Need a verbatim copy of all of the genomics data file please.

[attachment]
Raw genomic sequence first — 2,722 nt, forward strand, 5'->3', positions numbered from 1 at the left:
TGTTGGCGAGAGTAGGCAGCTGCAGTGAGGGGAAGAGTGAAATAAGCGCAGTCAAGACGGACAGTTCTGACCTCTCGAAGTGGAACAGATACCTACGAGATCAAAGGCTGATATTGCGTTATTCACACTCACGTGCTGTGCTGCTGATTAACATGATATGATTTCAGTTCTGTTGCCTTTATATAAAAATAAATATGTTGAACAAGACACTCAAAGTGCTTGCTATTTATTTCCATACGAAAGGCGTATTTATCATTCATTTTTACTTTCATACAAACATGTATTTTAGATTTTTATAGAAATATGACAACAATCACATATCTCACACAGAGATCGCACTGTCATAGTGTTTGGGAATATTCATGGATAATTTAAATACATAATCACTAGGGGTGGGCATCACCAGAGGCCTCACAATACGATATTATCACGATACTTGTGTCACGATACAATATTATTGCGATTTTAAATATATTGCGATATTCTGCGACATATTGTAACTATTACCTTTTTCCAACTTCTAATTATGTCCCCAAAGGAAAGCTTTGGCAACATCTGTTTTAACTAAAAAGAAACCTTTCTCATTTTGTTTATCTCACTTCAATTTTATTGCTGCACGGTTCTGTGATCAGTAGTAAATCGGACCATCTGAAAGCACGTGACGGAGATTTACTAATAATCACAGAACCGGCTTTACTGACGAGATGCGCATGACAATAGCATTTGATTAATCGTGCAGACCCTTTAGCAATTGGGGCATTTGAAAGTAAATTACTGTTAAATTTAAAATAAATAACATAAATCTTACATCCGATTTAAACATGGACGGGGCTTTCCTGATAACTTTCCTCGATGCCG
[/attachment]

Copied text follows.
Raw genomic sequence first — 2,722 nt, forward strand, 5'->3', positions numbered from 1 at the left:
TGTTGGCGAGAGTAGGCAGCTGCAGTGAGGGGAAGAGTGAAATAAGCGCAGTCAAGACGGACAGTTCTGACCTCTCGAAGTGGAACAGATACCTACGAGATCAAAGGCTGATATTGCGTTATTCACACTCACGTGCTGTGCTGCTGATTAACATGATATGATTTCAGTTCTGTTGCCTTTATATAAAAATAAATATGTTGAACAAGACACTCAAAGTGCTTGCTATTTATTTCCATACGAAAGGCGTATTTATCATTCATTTTTACTTTCATACAAACATGTATTTTAGATTTTTATAGAAATATGACAACAATCACATATCTCACACAGAGATCGCACTGTCATAGTGTTTGGGAATATTCATGGATAATTTAAATACATAATCACTAGGGGTGGGCATCACCAGAGGCCTCACAATACGATATTATCACGATACTTGTGTCACGATACAATATTATTGCGATTTTAAATATATTGCGATATTCTGCGACATATTGTAACTATTACCTTTTTCCAACTTCTAATTATGTCCCCAAAGGAAAGCTTTGGCAACATCTGTTTTAACTAAAAAGAAACCTTTCTCATTTTGTTTATCTCACTTCAATTTTATTGCTGCACGGTTCTGTGATCAGTAGTAAATCGGACCATCTGAAAGCACGTGACGGAGATTTACTAATAATCACAGAACCGGCTTTACTGACGAGATGCGCATGACAATAGCATTTGATTAATCGTGCAGACCCTTTAGCAATTGGGGCATTTGAAAGTAAATTACTGTTAAATTTAAAATAAATAACATAAATCTTACATCCGATTTAAACATGGACGGGGCTTTCCTGATAACTTTCCTCGATGCCG